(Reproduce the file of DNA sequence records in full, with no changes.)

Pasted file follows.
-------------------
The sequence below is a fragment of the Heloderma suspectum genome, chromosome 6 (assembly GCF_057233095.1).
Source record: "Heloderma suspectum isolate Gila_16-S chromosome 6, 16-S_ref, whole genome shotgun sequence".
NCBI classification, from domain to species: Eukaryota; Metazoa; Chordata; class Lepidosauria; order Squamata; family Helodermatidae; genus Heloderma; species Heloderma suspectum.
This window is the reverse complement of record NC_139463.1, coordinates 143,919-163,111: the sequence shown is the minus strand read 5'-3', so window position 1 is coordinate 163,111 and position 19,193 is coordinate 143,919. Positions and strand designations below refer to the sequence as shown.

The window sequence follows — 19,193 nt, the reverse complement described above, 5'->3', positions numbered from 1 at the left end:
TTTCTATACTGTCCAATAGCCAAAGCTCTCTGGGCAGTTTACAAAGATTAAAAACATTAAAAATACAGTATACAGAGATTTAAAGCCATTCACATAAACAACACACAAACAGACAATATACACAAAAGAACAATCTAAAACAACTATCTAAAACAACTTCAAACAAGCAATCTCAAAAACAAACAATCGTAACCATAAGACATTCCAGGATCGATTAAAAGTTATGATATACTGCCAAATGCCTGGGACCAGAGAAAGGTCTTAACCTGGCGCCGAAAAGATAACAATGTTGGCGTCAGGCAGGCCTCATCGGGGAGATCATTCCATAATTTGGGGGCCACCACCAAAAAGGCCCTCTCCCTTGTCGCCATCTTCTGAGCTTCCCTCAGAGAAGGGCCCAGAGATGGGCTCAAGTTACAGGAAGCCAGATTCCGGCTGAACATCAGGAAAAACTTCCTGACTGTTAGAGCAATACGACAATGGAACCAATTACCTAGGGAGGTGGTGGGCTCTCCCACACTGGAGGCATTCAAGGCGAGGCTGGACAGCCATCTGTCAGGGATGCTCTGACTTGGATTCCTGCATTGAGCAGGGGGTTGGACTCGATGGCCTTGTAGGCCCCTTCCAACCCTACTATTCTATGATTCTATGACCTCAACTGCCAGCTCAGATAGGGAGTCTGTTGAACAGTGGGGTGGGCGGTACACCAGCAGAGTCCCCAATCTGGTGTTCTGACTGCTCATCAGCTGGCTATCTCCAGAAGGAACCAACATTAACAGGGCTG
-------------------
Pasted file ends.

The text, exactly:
The sequence below is a fragment of the Heloderma suspectum genome, chromosome 6 (assembly GCF_057233095.1).
Source record: "Heloderma suspectum isolate Gila_16-S chromosome 6, 16-S_ref, whole genome shotgun sequence".
NCBI classification, from domain to species: Eukaryota; Metazoa; Chordata; class Lepidosauria; order Squamata; family Helodermatidae; genus Heloderma; species Heloderma suspectum.
This window is the reverse complement of record NC_139463.1, coordinates 143,919-163,111: the sequence shown is the minus strand read 5'-3', so window position 1 is coordinate 163,111 and position 19,193 is coordinate 143,919. Positions and strand designations below refer to the sequence as shown.

The window sequence follows — 19,193 nt, the reverse complement described above, 5'->3', positions numbered from 1 at the left end:
TTTCTATACTGTCCAATAGCCAAAGCTCTCTGGGCAGTTTACAAAGATTAAAAACATTAAAAATACAGTATACAGAGATTTAAAGCCATTCACATAAACAACACACAAACAGACAATATACACAAAAGAACAATCTAAAACAACTATCTAAAACAACTTCAAACAAGCAATCTCAAAAACAAACAATCGTAACCATAAGACATTCCAGGATCGATTAAAAGTTATGATATACTGCCAAATGCCTGGGACCAGAGAAAGGTCTTAACCTGGCGCCGAAAAGATAACAATGTTGGCGTCAGGCAGGCCTCATCGGGGAGATCATTCCATAATTTGGGGGCCACCACCAAAAAGGCCCTCTCCCTTGTCGCCATCTTCTGAGCTTCCCTCAGAGAAGGGCCCAGAGATGGGCTCAAGTTACAGGAAGCCAGATTCCGGCTGAACATCAGGAAAAACTTCCTGACTGTTAGAGCAATACGACAATGGAACCAATTACCTAGGGAGGTGGTGGGCTCTCCCACACTGGAGGCATTCAAGGCGAGGCTGGACAGCCATCTGTCAGGGATGCTCTGACTTGGATTCCTGCATTGAGCAGGGGGTTGGACTCGATGGCCTTGTAGGCCCCTTCCAACCCTACTATTCTATGATTCTATGACCTCAACTGCCAGCTCAGATAGGGAGTCTGTTGAACAGTGGGGTGGGCGGTACACCAGCAGAGTCCCCAATCTGGTGTTCTGACTGCTCATCAGCTGGCTATCTCCAGAAGGAACCAACATTAACAGGGCTG